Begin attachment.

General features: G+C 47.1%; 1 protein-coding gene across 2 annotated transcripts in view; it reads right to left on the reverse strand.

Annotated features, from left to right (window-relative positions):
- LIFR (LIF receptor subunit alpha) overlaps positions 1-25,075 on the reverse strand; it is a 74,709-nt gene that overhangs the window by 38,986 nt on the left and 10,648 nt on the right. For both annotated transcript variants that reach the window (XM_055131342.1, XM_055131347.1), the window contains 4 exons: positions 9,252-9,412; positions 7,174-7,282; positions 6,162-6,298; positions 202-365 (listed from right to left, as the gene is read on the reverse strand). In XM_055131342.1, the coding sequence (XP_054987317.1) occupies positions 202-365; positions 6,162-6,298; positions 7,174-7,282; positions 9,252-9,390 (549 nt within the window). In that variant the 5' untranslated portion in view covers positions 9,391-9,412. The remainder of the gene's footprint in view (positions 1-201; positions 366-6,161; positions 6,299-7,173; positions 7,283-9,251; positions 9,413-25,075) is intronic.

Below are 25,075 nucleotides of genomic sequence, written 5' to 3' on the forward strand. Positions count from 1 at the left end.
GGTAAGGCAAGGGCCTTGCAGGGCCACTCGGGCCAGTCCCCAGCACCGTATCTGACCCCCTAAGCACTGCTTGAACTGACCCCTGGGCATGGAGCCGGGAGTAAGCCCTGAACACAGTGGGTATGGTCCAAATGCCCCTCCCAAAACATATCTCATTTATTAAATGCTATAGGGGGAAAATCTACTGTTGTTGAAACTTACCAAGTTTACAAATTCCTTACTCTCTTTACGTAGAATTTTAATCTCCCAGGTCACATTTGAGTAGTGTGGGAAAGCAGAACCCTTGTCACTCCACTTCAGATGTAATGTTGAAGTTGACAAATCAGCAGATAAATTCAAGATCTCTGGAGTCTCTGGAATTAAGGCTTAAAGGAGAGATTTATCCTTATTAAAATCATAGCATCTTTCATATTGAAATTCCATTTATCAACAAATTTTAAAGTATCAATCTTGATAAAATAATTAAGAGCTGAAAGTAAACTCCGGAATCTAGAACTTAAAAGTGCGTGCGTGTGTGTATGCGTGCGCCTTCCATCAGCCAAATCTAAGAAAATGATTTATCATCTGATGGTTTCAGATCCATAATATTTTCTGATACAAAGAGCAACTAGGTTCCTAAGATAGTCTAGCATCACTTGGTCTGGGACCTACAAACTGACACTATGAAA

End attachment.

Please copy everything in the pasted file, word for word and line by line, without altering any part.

General features: G+C 47.1%; 1 protein-coding gene across 2 annotated transcripts in view; it reads right to left on the reverse strand.

Annotated features, from left to right (window-relative positions):
- LIFR (LIF receptor subunit alpha) overlaps positions 1-25,075 on the reverse strand; it is a 74,709-nt gene that overhangs the window by 38,986 nt on the left and 10,648 nt on the right. For both annotated transcript variants that reach the window (XM_055131342.1, XM_055131347.1), the window contains 4 exons: positions 9,252-9,412; positions 7,174-7,282; positions 6,162-6,298; positions 202-365 (listed from right to left, as the gene is read on the reverse strand). In XM_055131342.1, the coding sequence (XP_054987317.1) occupies positions 202-365; positions 6,162-6,298; positions 7,174-7,282; positions 9,252-9,390 (549 nt within the window). In that variant the 5' untranslated portion in view covers positions 9,391-9,412. The remainder of the gene's footprint in view (positions 1-201; positions 366-6,161; positions 6,299-7,173; positions 7,283-9,251; positions 9,413-25,075) is intronic.

Below are 25,075 nucleotides of genomic sequence, written 5' to 3' on the forward strand. Positions count from 1 at the left end.
GGTAAGGCAAGGGCCTTGCAGGGCCACTCGGGCCAGTCCCCAGCACCGTATCTGACCCCCTAAGCACTGCTTGAACTGACCCCTGGGCATGGAGCCGGGAGTAAGCCCTGAACACAGTGGGTATGGTCCAAATGCCCCTCCCAAAACATATCTCATTTATTAAATGCTATAGGGGGAAAATCTACTGTTGTTGAAACTTACCAAGTTTACAAATTCCTTACTCTCTTTACGTAGAATTTTAATCTCCCAGGTCACATTTGAGTAGTGTGGGAAAGCAGAACCCTTGTCACTCCACTTCAGATGTAATGTTGAAGTTGACAAATCAGCAGATAAATTCAAGATCTCTGGAGTCTCTGGAATTAAGGCTTAAAGGAGAGATTTATCCTTATTAAAATCATAGCATCTTTCATATTGAAATTCCATTTATCAACAAATTTTAAAGTATCAATCTTGATAAAATAATTAAGAGCTGAAAGTAAACTCCGGAATCTAGAACTTAAAAGTGCGTGCGTGTGTGTATGCGTGCGCCTTCCATCAGCCAAATCTAAGAAAATGATTTATCATCTGATGGTTTCAGATCCATAATATTTTCTGATACAAAGAGCAACTAGGTTCCTAAGATAGTCTAGCATCACTTGGTCTGGGACCTACAAACTGACACTATGAAA